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Gibsons councillors get first look at operating budget

Budget is based on a 2% property tax increase
Gibsons Town Hall
Gibsons Town Hall.

Gibsons councillors got a first look at the general operations budget at a Tuesday, Feb. 23 committee meeting.

Overall revenue, including taxes, is budgeted at $7 million, an increase of $70,000 compared with 2020. Total expenses are about $6.8 million, $53,000 over last year’s budget, leaving a $152,000 surplus.

The budget is based on a two per cent property tax increase to cover contractual obligations and inflation. Some of the gains came by way of new property assessments and an increase in garbage and organics collection user fees.

The town lost about $33,608 in rental income in part because it did not rent out space for an emergency shelter this year, and it saw a $45,581 decrease to licences, permits and fees, as well as a $14,000 decrease in provincial operating grant funding.

COVID-19 is still having an impact on the budget.

The cost to run council is expected to decrease by almost 14 per cent in 2021, due in part because of the shift to online conferences and meetings.

General government operations increased by about 12 per cent, in part because of the transition to remote working, a new human resources manager position and an increase to the staff recruitment budget.

Another increase came by way of the town’s granting, donations and fee-for-service arm, which grew by $23,349 to $340,691.

The majority of the increase is related to the new COVID-19 Community Grant, funded by the town’s $1.5-million portion of federal Safe Restart funds. Two new line items were also added in the granting category, for supports for children and seniors.

During the meeting Mayor Bill Beamish asked that COVID-related expenditures be closely monitored to ensure they don’t fold into next year’s base budget.

“We need to make sure we’re not simply increasing the base by using grant money,” he said.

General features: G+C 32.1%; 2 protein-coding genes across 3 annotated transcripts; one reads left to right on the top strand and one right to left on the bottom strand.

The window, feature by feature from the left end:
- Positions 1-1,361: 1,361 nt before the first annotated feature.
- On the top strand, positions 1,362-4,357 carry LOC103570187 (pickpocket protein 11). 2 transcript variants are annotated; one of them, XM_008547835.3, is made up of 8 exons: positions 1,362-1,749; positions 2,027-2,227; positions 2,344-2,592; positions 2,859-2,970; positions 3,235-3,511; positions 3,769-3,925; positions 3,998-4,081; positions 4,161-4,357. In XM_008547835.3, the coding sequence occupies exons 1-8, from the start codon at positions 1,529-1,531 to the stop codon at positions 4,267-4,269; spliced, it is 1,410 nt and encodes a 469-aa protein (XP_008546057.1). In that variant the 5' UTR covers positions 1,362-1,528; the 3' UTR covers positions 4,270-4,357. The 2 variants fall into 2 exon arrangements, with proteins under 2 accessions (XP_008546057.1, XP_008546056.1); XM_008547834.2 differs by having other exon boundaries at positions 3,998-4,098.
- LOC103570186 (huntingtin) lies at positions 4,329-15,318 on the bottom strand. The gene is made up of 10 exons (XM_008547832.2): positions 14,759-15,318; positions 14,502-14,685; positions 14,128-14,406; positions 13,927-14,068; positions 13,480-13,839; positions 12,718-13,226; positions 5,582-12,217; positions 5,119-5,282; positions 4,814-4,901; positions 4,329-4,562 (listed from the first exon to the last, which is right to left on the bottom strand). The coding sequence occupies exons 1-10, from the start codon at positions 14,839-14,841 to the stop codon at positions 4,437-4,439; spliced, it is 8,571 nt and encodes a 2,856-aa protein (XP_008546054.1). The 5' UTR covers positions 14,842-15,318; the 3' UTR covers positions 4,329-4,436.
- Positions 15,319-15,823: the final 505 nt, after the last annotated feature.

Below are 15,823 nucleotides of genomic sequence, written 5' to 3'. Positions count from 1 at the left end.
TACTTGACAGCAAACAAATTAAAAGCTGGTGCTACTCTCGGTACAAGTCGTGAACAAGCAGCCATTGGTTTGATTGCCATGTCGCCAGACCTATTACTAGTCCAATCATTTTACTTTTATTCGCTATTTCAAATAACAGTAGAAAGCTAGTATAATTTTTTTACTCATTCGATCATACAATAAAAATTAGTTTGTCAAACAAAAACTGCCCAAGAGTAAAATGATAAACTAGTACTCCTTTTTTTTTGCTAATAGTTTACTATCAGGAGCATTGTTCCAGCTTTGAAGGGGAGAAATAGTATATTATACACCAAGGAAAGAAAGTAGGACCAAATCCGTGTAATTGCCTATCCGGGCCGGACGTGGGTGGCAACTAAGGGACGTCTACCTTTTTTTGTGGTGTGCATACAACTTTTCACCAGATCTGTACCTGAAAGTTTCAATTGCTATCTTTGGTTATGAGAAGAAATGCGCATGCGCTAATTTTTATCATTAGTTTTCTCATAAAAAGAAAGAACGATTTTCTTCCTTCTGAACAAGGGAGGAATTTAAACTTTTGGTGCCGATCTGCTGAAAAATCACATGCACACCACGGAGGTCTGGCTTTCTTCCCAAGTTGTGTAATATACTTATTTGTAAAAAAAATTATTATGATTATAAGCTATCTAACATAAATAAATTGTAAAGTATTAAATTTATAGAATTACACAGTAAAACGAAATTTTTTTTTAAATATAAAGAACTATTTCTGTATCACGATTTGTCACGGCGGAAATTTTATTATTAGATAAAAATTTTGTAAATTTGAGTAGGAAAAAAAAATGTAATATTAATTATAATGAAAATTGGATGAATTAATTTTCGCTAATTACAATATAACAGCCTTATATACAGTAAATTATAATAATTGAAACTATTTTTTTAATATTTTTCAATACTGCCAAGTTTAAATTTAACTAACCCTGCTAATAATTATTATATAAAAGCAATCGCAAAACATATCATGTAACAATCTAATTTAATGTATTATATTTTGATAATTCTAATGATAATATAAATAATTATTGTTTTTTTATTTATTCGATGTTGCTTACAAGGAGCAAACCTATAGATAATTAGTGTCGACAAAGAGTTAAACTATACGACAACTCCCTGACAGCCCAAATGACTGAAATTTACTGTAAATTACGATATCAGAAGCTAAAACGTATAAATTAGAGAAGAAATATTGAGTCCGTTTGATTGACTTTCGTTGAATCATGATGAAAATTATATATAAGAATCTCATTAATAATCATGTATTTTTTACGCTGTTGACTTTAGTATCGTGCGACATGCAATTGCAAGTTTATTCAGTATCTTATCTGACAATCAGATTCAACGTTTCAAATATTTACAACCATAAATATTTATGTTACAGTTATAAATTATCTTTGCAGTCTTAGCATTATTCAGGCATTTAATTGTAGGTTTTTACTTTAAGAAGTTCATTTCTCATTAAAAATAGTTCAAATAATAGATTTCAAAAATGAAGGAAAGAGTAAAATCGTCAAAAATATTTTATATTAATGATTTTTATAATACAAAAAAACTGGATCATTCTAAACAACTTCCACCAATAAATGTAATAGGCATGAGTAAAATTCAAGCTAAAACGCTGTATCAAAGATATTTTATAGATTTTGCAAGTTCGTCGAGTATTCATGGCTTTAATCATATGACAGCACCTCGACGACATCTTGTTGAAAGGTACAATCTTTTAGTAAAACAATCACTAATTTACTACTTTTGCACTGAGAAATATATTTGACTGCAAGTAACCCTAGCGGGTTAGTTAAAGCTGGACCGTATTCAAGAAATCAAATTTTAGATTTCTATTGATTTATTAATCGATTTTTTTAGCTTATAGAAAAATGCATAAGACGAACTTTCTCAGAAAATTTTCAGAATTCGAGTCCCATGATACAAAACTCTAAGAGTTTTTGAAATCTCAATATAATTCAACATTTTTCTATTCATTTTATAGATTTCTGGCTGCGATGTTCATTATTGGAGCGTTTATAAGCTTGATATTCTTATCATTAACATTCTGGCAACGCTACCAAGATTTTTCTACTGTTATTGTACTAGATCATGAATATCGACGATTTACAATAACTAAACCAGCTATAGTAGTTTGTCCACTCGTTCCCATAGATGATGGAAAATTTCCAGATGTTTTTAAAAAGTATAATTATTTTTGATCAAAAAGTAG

Staff said they are “definitely aware” of that potential, and have already seen budget estimates decrease in 2022 as those expenditures drop off.

One COVID-19 expense that did come in under budget was the use of the town’s Muriel Haynes Trust to cover costs related to opening the Gibsons pool. The town had offered $5,000 to the Sunshine Coast Regional District to pay for items purchased to make the space compliant, but in the end the district used less than $700 for Plexiglas barriers.

Beamish also asked that a portion of money be kept in the reserve budget for a Coast-wide community celebration “for when we can all get out, shake hands, hug and be friends again.”

He suggested Safe Restart funds may also be used for that purpose in the future.

Community liaison position

He also alerted staff to a possible new provincial grant, the Strengthening Community Services Program, that could potentially fund a six-month community liaison or public safety officer position, which he’d like to see in place now that people will be moving into the new supportive housing complex on School Road.

The role would allow the town to “be proactive in some concerns that might come up,” he said. “We need to look at some kind of support for that program that’s coming into place in the community.”

Coun. David Croal said having another position would be “immensely helpful,” especially if the town changes rules around short-term rentals.

Coun. Aleria Ladwig suggested the community watch program could also be revived.

At the meeting council voted to approve a four per cent or $8 increase to the residential Garbage and Organics User Fee for a total of $213.

Although it is an opt-out program, 97 per cent of households have participated in the program over the past three years, said staff.

Council also approved annual increases of five per cent for sewer and water rates, amounting to $41.30 for water and $32.02 for sewer.

Croal asked about the reserve fund for increased RCMP costs once the town’s population hits 5,000.

Beamish said they hope to add to it again – something they weren’t able to do last year because of COVID-19. “I don’t see we’re going to put in enough money to soften the blow, but we should put money in there for transitional costs,” he said.

Budget discussions will be ongoing into March. A community survey on the budget will be coming to council on March 2, as well as rates, fees and charges. On March 9, operations budget discussions will continue and on March 16, capital project plans will be considered.